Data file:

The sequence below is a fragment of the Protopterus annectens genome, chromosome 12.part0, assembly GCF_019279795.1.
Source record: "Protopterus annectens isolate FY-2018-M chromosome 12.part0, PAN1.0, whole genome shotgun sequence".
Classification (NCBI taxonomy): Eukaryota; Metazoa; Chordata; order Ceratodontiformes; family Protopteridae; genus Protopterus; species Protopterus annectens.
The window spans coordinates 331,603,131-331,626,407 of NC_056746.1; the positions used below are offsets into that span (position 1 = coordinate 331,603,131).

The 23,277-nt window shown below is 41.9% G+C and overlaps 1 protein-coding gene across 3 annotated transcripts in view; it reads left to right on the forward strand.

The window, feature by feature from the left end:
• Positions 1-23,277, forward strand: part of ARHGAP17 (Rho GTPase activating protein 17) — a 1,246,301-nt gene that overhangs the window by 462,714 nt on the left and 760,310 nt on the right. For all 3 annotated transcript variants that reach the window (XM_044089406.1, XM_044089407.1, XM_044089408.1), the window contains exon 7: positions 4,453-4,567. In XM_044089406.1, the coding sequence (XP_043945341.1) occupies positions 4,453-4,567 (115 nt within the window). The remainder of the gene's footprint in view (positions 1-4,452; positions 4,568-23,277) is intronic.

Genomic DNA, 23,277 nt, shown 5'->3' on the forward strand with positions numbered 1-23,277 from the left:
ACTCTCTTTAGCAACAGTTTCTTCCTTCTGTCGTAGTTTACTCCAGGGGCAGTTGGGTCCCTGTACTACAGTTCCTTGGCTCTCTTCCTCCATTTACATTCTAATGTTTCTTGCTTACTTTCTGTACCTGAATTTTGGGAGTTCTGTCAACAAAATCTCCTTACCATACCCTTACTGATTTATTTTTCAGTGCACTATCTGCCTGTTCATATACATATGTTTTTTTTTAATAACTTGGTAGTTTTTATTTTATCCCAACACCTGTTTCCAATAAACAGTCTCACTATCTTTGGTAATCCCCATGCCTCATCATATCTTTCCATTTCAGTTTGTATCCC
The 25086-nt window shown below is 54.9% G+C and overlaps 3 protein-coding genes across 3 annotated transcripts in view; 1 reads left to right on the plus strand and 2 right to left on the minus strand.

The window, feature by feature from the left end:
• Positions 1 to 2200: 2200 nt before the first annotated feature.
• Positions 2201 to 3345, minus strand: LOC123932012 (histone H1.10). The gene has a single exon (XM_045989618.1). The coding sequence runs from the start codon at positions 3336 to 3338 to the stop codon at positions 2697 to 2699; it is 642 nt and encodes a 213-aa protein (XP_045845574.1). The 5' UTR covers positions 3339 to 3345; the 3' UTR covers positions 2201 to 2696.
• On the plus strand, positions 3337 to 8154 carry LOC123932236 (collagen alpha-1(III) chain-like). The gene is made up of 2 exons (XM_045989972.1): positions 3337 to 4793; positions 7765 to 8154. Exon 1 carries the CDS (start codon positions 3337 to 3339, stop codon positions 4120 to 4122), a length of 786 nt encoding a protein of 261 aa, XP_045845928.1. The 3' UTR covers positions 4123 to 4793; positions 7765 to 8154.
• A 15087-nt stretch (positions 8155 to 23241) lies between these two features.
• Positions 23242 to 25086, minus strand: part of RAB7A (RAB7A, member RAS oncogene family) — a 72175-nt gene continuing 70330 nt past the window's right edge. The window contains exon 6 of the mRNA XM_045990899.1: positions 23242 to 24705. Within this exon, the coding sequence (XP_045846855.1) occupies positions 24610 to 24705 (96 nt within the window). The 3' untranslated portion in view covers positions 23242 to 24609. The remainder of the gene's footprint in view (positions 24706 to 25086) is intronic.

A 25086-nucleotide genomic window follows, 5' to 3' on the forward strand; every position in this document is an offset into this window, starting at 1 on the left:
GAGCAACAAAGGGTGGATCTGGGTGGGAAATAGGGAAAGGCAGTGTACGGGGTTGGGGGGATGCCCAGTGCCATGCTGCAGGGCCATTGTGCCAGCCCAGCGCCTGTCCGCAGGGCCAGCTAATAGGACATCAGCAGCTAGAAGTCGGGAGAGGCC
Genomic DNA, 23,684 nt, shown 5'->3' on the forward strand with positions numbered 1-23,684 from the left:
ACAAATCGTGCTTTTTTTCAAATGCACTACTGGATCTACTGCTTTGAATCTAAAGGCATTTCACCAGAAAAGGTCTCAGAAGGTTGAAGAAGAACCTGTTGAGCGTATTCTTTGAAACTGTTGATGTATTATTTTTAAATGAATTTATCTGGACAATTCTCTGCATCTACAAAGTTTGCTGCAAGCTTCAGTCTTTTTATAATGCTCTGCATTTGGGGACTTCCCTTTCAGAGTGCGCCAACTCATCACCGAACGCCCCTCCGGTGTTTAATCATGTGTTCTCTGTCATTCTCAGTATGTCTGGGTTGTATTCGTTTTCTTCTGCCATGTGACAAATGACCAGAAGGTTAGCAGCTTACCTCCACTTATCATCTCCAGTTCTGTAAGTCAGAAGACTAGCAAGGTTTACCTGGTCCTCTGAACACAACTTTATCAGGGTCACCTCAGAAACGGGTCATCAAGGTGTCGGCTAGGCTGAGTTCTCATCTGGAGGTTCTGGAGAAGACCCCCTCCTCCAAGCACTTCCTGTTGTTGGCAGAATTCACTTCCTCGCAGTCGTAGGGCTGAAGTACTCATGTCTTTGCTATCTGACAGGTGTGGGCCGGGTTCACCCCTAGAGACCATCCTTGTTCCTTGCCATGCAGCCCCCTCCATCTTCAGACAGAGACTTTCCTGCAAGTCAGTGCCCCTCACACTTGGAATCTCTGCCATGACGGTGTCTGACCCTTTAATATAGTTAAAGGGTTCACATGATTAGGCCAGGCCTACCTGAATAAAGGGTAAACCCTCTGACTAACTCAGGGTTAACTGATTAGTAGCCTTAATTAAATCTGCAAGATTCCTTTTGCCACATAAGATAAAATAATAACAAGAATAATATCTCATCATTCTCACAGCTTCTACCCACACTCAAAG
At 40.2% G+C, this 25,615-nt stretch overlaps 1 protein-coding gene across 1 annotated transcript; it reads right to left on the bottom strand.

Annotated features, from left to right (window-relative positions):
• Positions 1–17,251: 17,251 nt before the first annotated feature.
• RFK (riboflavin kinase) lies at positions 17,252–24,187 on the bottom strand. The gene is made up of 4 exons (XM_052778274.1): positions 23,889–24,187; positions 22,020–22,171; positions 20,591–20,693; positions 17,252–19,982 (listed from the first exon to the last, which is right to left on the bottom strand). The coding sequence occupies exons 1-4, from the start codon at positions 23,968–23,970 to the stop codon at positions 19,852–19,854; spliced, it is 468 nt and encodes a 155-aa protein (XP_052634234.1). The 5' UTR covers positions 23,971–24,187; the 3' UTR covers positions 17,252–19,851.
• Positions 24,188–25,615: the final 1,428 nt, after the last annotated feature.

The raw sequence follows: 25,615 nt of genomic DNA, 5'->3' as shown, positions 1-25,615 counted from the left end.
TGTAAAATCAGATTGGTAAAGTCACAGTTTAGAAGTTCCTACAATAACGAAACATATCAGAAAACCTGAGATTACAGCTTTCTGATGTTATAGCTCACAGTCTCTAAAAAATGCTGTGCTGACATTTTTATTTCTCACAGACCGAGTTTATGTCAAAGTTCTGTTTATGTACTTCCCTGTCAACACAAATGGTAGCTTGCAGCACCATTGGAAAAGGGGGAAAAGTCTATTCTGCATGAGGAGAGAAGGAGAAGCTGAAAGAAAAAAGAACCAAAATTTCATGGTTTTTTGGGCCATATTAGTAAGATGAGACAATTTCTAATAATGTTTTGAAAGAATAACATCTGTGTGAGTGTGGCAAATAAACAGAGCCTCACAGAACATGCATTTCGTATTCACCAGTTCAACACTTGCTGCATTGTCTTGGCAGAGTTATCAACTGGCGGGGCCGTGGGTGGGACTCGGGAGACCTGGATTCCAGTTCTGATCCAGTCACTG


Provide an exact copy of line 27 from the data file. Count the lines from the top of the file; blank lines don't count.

TGTAAAATCAGATTGGTAAAGTCACAGTTTAGAAGTTCCTACAATAACGAAACATATCAGAAAACCTGAGATTACAGCTTTCTGATGTTATAGCTCACAGTCTCTAAAAAATGCTGTGCTGACATTTTTATTTCTCACAGACCGAGTTTATGTCAAAGTTCTGTTTATGTACTTCCCTGTCAACACAAATGGTAGCTTGCAGCACCATTGGAAAAGGGGGAAAAGTCTATTCTGCATGAGGAGAGAAGGAGAAGCTGAAAGAAAAAAGAACCAAAATTTCATGGTTTTTTGGGCCATATTAGTAAGATGAGACAATTTCTAATAATGTTTTGAAAGAATAACATCTGTGTGAGTGTGGCAAATAAACAGAGCCTCACAGAACATGCATTTCGTATTCACCAGTTCAACACTTGCTGCATTGTCTTGGCAGAGTTATCAACTGGCGGGGCCGTGGGTGGGACTCGGGAGACCTGGATTCCAGTTCTGATCCAGTCACTG